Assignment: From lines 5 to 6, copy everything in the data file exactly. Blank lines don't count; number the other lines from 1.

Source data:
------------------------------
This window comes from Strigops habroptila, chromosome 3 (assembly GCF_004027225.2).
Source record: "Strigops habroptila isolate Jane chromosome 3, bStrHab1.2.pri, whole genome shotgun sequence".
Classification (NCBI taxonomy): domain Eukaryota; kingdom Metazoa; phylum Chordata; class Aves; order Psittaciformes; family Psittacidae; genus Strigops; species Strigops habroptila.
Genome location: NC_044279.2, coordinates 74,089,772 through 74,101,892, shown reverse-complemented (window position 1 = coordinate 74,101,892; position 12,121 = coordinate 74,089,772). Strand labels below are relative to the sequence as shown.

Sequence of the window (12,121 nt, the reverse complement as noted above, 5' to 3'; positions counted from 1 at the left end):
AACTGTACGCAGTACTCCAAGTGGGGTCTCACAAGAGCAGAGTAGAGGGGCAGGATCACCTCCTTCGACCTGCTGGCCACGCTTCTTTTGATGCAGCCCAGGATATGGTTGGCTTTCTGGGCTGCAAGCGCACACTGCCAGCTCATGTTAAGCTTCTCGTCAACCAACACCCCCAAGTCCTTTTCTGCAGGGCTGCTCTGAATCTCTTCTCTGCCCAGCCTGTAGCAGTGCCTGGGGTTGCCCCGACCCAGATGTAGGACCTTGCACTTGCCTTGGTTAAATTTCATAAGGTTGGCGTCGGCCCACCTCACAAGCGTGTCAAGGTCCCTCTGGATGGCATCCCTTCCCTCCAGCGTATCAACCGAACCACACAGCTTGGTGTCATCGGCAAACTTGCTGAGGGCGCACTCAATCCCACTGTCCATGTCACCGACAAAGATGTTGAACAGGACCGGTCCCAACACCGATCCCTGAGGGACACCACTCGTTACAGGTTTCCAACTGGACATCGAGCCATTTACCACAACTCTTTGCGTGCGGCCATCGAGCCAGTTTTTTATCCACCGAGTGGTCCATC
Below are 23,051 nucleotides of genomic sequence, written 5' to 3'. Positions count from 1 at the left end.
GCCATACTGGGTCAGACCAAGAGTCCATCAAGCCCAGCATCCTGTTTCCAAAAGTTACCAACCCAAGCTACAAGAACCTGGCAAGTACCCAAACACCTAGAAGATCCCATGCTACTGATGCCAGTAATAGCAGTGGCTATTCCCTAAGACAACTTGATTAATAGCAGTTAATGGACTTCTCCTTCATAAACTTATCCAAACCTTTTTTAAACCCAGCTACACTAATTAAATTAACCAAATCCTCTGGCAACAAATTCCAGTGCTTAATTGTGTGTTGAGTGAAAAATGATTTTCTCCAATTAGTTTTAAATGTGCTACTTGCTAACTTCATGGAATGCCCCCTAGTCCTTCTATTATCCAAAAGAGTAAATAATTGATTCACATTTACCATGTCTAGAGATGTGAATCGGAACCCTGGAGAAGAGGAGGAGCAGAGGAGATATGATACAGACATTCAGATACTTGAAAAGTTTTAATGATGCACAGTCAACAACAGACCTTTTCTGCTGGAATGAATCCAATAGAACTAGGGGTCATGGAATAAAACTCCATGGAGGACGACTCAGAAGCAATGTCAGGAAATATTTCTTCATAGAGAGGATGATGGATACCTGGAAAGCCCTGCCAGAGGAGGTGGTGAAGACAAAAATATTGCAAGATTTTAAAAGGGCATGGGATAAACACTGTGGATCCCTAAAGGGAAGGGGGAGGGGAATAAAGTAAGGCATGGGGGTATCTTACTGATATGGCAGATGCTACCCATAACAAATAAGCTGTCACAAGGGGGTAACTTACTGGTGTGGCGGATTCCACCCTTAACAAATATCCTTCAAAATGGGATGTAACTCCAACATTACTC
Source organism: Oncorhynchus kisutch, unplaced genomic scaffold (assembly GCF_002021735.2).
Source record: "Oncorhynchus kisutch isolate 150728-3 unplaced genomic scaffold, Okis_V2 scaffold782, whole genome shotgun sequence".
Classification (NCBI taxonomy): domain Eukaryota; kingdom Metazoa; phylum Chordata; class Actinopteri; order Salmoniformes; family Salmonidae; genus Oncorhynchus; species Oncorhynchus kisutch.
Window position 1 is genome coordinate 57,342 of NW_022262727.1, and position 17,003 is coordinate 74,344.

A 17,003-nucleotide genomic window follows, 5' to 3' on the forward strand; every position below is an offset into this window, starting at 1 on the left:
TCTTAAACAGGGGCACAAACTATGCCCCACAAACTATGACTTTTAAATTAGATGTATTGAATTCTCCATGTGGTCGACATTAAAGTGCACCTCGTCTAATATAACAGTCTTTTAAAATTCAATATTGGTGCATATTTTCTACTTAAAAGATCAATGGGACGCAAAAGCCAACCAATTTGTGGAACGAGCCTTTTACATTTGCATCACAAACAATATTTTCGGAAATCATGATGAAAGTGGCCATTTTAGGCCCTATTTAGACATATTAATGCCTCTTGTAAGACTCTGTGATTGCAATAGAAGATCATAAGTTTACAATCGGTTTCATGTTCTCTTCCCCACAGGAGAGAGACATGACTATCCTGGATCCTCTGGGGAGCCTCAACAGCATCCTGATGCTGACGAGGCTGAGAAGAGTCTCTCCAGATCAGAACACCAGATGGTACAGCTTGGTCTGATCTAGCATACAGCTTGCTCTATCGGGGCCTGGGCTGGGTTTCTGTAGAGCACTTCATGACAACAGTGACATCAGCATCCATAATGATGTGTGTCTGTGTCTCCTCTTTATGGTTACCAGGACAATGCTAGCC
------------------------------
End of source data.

Sequence of the window (12,121 nt, the reverse complement as noted above, 5' to 3'; positions counted from 1 at the left end):
AACTGTACGCAGTACTCCAAGTGGGGTCTCACAAGAGCAGAGTAGAGGGGCAGGATCACCTCCTTCGACCTGCTGGCCACGCTTCTTTTGATGCAGCCCAGGATATGGTTGGCTTTCTGGGCTGCAAGCGCACACTGCCAGCTCATGTTAAGCTTCTCGTCAACCAACACCCCCAAGTCCTTTTCTGCAGGGCTGCTCTGAATCTCTTCTCTGCCCAGCCTGTAGCAGTGCCTGGGGTTGCCCCGACCCAGATGTAGGACCTTGCACTTGCCTTGGTTAAATTTCATAAGGTTGGCGTCGGCCCACCTCACAAGCGTGTCAAGGTCCCTCTGGATGGCATCCCTTCCCTCCAGCGTATCAACCGAACCACACAGCTTGGTGTCATCGGCAAACTTGCTGAGGGCGCACTCAATCCCACTGTCCATGTCACCGACAAAGATGTTGAACAGGACCGGTCCCAACACCGATCCCTGAGGGACACCACTCGTTACAGGTTTCCAACTGGACATCGAGCCATTTACCACAACTCTTTGCGTGCGGCCATCGAGCCAGTTTTTTATCCACCGAGTGGTCCATC